« Reply #5 on: October 10, 2017, 20:52:41 »
I have enjoyed 14 years on my allotment, but think this will be the last, especially if we move.  I could have only done it for 14 years as retired at 60 so had time to spend.  Now I am 74 (I don't believe it), finding it too much for me.  I will miss my lovely apple tree, and my friends at the allotment.  I will decide before next April, when we have to pay the Council, then give it up, as so many people keep the allotments and can't maintain them, so hopefully someone else will enjoy it as much as me.  As long as I have a small garden, I will be a happy bunny. Still think it was the best decision I made to take it on 14 years ago, and have had so much pleasure out of it, and met so many lovely people.

gwynleg

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Re: Leaving the old and starting anew
« Reply #6 on: October 14, 2017, 13:08:02 »
Ah Borlotti - I have enjoyed your posts over time. Hope you get a garden to meet your needs and wishes!

We have started work on our new allotment. Gulp, it is far worse than expected! I was digging over a very small area and took out 3 bags full of bindweed roots - lots more deeper down where I havent got to them yet!

Anyone got experience of 'no-dig' on allotments? I have some black membrane which worked really well on less thuggish plants, but wondered how it copes with bindweed, nettles, brambles, etc? The no dig website says to dig out the brambles, but the nettles and bindweed are everywhere so this wouldn't be 'no-dig' at all!!

Tee Gee

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Re: Leaving the old and starting anew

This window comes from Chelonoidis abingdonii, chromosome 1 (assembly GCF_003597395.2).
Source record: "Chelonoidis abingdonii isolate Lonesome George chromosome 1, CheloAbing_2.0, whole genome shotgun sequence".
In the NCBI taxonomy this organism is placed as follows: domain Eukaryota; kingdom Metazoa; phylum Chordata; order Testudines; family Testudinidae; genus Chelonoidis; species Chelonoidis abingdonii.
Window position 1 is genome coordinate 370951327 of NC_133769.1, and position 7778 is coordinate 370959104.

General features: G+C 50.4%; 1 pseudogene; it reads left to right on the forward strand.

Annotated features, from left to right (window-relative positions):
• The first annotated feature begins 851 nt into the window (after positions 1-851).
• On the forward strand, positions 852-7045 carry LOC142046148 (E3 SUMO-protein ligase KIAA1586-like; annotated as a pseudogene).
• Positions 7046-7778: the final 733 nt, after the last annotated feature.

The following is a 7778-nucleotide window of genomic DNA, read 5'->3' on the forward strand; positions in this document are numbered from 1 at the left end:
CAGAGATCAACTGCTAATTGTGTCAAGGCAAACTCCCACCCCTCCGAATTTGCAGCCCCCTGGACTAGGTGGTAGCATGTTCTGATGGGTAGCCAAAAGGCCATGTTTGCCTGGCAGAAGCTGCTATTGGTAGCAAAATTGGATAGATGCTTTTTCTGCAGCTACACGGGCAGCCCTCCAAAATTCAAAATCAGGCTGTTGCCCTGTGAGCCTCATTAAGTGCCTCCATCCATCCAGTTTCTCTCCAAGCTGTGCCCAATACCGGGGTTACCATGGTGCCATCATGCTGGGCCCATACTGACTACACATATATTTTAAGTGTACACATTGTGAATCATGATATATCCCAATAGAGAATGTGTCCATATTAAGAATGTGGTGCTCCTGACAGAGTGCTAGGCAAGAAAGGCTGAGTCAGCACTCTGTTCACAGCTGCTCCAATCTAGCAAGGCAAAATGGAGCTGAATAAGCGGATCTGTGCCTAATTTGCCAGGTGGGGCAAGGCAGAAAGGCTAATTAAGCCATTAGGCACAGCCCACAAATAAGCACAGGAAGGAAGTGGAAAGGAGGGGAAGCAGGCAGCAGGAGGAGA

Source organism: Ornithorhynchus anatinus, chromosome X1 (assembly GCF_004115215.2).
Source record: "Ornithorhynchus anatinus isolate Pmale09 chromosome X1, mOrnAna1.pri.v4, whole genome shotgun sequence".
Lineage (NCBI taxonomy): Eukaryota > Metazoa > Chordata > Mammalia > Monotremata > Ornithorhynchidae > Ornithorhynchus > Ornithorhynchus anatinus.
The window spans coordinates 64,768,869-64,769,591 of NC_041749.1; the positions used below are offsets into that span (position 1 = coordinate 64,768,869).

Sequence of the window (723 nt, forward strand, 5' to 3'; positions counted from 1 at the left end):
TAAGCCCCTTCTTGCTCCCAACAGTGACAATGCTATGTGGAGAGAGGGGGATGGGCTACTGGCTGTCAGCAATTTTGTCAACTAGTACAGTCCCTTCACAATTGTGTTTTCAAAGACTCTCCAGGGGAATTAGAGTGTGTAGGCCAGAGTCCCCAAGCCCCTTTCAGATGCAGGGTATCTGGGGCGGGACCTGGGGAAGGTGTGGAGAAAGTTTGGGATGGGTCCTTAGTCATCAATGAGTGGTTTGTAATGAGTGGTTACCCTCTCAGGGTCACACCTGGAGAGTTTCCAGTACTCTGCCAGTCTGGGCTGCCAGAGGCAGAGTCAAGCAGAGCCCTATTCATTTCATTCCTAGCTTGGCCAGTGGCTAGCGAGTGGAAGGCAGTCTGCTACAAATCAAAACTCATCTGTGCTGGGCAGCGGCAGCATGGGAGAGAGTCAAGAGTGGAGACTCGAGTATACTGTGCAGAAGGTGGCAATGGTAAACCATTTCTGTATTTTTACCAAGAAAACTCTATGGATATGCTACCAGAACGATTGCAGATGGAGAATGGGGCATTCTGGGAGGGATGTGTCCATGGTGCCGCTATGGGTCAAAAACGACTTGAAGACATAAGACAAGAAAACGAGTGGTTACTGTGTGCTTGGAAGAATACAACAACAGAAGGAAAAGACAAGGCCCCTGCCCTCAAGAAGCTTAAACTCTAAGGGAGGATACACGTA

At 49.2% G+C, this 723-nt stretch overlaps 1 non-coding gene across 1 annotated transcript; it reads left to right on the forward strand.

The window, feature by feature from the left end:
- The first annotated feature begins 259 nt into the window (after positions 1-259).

« Reply #7 on: October 14, 2017, 15:38:29 »

Quote
Anyone got experience of 'no-dig' on allotments? I have some black membrane which worked really well on less thuggish plants, but wondered how it copes with bindweed, nettles, brambles, etc? The no dig website says to dig out the brambles, but the nettles and bindweed are everywhere so this wouldn't be 'no-dig' at all!!

There is no other way of saying it gwynleg..... there is no way other than digging stuff out, particularly if you want to go the "No Dig" route!

I have been removing weeds from  my plot for the last 25 years and I still get them every year.

Very often you have no control how these weeds get there as they can blow in on the wind, come from your home made compost or from farm yard manure, and just think what your book/s have said.......add copious amounts of organic matter


What if your added ' organic material' is from any of the above sources and you put it on top of what you have.......to my mind you could well have worsened the situation for your self! 

Then all the membrane, mulches etc  in the world will not get rid of the Dandelions, Docks, Fat hen, Willow herb, Creeping buttercup, Brambles, Stinging Nettles that will come from any or all of the sources I mentioned above. ( Yes even after 25 years I still have these!)

For what it is worth I would dig the plot before the onset of winter and hope for a hard winter and hopefully this will reduce the weed problem drastically.

Do not cover the area dug!

Let the weather get into it, plus if it is a hard winter wildlife will forage for seeds (weed seeds).

Have a look at this: http://www.thegardenersalmanac.co.uk/Data/Soil-Preparation/soil%20preparation%20ss.swf

Then when you have got on top of your current lot of weeds you can then go the " No Dig" route and hopefully the weed situation will be manageable.

As I said there are no simple routes to getting rid of weeds unless you blast them with a herbicide but even then.....they will come in again on the wind or in your organic matter!

OK I don't mind saying that I am not an advocate of the "No Dig" method and I prefer the centuries old technique of turning the soil over (ploughing / digging) but f you do find a way of proving me wrong I would appreciate you telling me how you did it.

Best of luck..Tg


squeezyjohn

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Re: Leaving the old and starting anew
« Reply #8 on: October 14, 2017, 19:22:58 »